Friday, August 7, 2015

Tweeting and Teaching

(Most of) the BBC15 Attendees
Photo courtesy of Ryan Jansen

First of all, thanks so much for everyone's support and encouragement for my renewed efforts to update my blog. I've gotten a lot of great feedback, and it helps knowing that people actually do read what I write here.

Today's post is the second of my contractually obligated posts in exchange for attending the Beer Blogger's and Writer's Conference for a deeply reduced rate. Last week, I discussed two breweries in Asheville that made a great impression on my during my visit. This week, I wanted to talk about two events that I was involved in during the conference itself.



The Liveblogging event is always a fun one (see my report from last year and the year before) - breweries circulate to different tables and have five minutes to present their beer. Or in this case, this year, beers, plural. I was pretty vocal at the time about not being a fan of breweries pouring and talking about two, and in some cases, three beers. I mean, FIVE MINUTES IS NOT A LONG TIME, even for one beer. Pour the beers for 8-10 people, talk about the beer, talk about the brewery, take questions. DING! On to the next table, on to the next beer.




So that was right out of the gate. And next up....




I liked the Innovation stuff, and I almost didn't mind that they brought two (ALMOST!) because they were very different than each other.

I had a nice run of single beer rounds up next:













Alas, the respite didn't last.










So, fun times, although a bit overwhelming in spots.

The other session which impacted my greatly was the presentation I got to co-lead with Florida writer Gerard Walen. His original co-presenter had to cancel, so I was asked to fill in for the "Improving Your Beer Writing." The description was:
No matter what else you do well, if you want to be accepted as a beer writer you better have high quality writing. Hear from Gerard Walen, the author of "Florida Breweries", founding editor of BeerInFlorida.com, and a former business editor for the Sarasota Herald-Tribune and Nora McGunnigle, author at NOLA Beer Blog and full-time professional beer writer. This session will go beyond writing 101 to talk about techniques for reviewing beers and describing brewing culture.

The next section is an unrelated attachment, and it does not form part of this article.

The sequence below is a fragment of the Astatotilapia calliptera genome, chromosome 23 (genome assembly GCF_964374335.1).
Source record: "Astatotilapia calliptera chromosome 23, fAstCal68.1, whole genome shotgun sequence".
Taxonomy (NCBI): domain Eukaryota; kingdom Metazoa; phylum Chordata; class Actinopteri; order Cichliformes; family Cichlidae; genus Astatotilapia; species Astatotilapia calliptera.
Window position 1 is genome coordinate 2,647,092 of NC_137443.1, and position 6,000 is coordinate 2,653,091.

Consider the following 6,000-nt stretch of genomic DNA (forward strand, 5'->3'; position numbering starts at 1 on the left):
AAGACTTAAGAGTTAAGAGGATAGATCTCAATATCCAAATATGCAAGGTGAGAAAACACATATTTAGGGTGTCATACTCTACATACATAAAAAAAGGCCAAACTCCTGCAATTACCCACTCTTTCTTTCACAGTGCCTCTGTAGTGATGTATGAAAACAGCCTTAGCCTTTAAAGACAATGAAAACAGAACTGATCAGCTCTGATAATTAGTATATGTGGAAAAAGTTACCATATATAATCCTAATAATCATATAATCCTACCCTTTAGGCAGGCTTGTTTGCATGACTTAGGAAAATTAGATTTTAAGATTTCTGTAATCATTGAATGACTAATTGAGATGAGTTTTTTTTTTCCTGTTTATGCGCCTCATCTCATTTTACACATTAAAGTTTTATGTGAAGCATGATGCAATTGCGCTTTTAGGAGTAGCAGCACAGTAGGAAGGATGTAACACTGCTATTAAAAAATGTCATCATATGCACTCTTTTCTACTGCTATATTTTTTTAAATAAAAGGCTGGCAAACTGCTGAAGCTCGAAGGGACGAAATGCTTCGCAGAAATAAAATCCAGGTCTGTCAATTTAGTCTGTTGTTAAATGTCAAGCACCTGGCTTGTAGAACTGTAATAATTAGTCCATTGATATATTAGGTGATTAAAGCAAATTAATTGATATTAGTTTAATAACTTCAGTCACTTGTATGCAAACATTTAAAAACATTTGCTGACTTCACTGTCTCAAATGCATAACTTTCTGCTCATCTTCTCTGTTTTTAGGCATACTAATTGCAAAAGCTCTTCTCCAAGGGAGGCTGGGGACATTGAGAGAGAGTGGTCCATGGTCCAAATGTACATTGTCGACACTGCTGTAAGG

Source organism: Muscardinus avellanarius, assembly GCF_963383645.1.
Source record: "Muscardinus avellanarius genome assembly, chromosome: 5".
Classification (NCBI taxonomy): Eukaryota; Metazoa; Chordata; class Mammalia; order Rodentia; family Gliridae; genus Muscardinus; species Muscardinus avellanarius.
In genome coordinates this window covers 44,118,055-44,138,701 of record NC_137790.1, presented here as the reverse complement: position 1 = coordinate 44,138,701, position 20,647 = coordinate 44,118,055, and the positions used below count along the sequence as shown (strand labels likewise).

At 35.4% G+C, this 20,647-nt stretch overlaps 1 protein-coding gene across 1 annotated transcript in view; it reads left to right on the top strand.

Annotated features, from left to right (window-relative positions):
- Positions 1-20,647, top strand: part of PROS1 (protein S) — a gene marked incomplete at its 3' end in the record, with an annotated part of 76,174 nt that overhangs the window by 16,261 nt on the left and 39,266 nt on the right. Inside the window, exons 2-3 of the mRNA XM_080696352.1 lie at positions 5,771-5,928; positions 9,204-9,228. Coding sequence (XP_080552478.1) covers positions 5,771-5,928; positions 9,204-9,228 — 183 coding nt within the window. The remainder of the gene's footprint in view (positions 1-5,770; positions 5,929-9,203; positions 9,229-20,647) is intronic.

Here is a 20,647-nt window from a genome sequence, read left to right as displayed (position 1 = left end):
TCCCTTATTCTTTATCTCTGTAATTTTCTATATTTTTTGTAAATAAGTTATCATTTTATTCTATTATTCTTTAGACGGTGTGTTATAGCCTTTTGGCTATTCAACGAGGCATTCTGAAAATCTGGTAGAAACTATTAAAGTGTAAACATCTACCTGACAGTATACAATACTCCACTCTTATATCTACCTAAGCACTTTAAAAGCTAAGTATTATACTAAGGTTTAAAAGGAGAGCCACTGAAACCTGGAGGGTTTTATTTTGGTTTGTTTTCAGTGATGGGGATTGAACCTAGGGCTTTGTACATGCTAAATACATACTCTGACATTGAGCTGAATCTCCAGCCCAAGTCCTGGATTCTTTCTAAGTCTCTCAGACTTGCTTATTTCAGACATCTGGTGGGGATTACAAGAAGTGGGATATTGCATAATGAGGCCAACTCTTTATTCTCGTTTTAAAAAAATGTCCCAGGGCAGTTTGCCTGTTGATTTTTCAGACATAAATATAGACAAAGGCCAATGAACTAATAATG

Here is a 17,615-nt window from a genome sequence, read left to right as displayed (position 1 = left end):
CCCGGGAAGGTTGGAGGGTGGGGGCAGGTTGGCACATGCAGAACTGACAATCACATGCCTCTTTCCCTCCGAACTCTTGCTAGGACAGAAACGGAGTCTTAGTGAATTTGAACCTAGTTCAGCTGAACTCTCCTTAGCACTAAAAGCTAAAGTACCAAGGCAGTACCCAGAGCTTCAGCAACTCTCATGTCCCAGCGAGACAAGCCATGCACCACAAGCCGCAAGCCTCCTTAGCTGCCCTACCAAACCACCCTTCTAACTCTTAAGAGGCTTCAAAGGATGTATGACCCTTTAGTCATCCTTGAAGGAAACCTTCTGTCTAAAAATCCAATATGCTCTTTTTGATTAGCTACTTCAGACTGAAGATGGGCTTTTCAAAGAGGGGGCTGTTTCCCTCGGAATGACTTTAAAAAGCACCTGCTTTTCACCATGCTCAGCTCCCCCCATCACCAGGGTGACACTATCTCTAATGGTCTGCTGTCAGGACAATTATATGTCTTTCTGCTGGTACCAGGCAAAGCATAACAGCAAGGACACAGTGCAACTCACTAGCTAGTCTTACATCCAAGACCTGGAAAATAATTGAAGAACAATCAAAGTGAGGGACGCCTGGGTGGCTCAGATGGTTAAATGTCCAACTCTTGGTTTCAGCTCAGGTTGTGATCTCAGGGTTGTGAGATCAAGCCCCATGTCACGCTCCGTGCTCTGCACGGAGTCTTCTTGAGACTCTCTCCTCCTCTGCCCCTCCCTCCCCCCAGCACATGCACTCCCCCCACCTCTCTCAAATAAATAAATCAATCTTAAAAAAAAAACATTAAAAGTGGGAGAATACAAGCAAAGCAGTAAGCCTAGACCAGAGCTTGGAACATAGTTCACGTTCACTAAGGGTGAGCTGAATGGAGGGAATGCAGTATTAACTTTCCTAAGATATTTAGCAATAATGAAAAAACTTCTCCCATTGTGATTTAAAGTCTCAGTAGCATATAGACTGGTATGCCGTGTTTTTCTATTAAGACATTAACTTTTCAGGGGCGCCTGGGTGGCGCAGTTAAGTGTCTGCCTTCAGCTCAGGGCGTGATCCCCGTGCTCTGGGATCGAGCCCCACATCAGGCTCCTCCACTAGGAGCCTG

Since I only had a few days to prep, I focused on talking about my own writing process. Here are some of my bon mots:

  • The key to improving your writing is: understand what your story is, how you want to tell it, and who you want to tell it to. 
  • KNOW YOUR VOICE. 
  • How do you do that? It’ll be different for all of you, but the steps I go through on a daily basis help me to find the answer to that, and give me a way to frame the question. 
  • In order to be a good beer writer, you need to know what’s going on in your beer community - local and national. What are they doing? Who are they talking to? What do they want? How can you provide that?
  • When you pitch, be confident, but not arrogant. You know your stuff, but you need to convince whoever you’re pitching to that you know your stuff. You do not want to convince them that you’re an asshole. Probably. Pay attention to the tone and demographics of the publication you’re pitching to and incorporate that. Do your homework.
  • Edit, edit, edit, edit. I use the sculpture model of writing and editing. Usually my first draft is at least 40-50% over my assigned word count, and I just chisel down until the shape of the story takes form.
  • Have someone you trust take a look at your draft and encourage them to make comments and edits. It’s the first person reading the words coming out of your brain, and it’s an important jump, bringing it out into the world.
  • When you do get edits to your work, don’t be a baby. The editor knows who the magazine is geared for, and their input, 9 times out of 10, can only make your article stronger. Your words are not special snowflakes. Sometimes you have to be brutal and let them go.
  • And now you have to do it all over again. In fact, you probably have at least four of these cycles happening in varying degrees for various publications. And it can be a grind, but as long as you’re staying true to the stories you want to tell, and you believe in your work and your words to make a positive difference in your world, there’s nothing more satisfying than that.
  • In conclusion, Neil Gaiman said once, “People keep working, in a freelance world, because their work is good, and because they are easy to get along with, and because they deliver the work on time. And you don't even need all three. Two out of three is fine. People will tolerate how unpleasant you are if your work is good and you deliver it on time. They'll forgive the lateness of the work if it's good, and if they like you. And you don't have to be as good as the others if you're on time and it's always a pleasure to hear from you.”
I was so thrilled to have the opportunity to present all these deeeeeeeep thoughts with fellow writers, even if they seem cheesy. Folks seem to have liked it though. I also, despite all my complaining that the breweries were trying to kill me, enjoyed the liveblogging.

Good times... good times.

Next year, Tampa!

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